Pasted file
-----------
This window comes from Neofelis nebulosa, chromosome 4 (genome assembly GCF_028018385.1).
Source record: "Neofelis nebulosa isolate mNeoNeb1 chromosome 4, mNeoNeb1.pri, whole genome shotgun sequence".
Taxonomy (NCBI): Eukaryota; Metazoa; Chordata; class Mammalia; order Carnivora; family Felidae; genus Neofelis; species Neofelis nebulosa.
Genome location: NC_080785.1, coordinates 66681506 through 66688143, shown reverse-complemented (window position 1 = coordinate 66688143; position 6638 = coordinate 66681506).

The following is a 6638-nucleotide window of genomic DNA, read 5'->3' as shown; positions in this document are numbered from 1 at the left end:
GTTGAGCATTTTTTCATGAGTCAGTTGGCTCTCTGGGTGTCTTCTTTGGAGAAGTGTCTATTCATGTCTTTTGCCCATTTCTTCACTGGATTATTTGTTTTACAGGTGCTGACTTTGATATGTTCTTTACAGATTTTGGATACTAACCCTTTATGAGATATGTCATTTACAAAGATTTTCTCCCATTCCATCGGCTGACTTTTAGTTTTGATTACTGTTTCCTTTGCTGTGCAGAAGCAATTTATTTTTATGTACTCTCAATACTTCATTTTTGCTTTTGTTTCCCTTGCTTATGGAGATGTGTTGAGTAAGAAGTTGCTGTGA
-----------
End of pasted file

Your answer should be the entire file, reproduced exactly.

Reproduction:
This window comes from Neofelis nebulosa, chromosome 4 (genome assembly GCF_028018385.1).
Source record: "Neofelis nebulosa isolate mNeoNeb1 chromosome 4, mNeoNeb1.pri, whole genome shotgun sequence".
Taxonomy (NCBI): Eukaryota; Metazoa; Chordata; class Mammalia; order Carnivora; family Felidae; genus Neofelis; species Neofelis nebulosa.
Genome location: NC_080785.1, coordinates 66681506 through 66688143, shown reverse-complemented (window position 1 = coordinate 66688143; position 6638 = coordinate 66681506).

The following is a 6638-nucleotide window of genomic DNA, read 5'->3' as shown; positions in this document are numbered from 1 at the left end:
GTTGAGCATTTTTTCATGAGTCAGTTGGCTCTCTGGGTGTCTTCTTTGGAGAAGTGTCTATTCATGTCTTTTGCCCATTTCTTCACTGGATTATTTGTTTTACAGGTGCTGACTTTGATATGTTCTTTACAGATTTTGGATACTAACCCTTTATGAGATATGTCATTTACAAAGATTTTCTCCCATTCCATCGGCTGACTTTTAGTTTTGATTACTGTTTCCTTTGCTGTGCAGAAGCAATTTATTTTTATGTACTCTCAATACTTCATTTTTGCTTTTGTTTCCCTTGCTTATGGAGATGTGTTGAGTAAGAAGTTGCTGTGA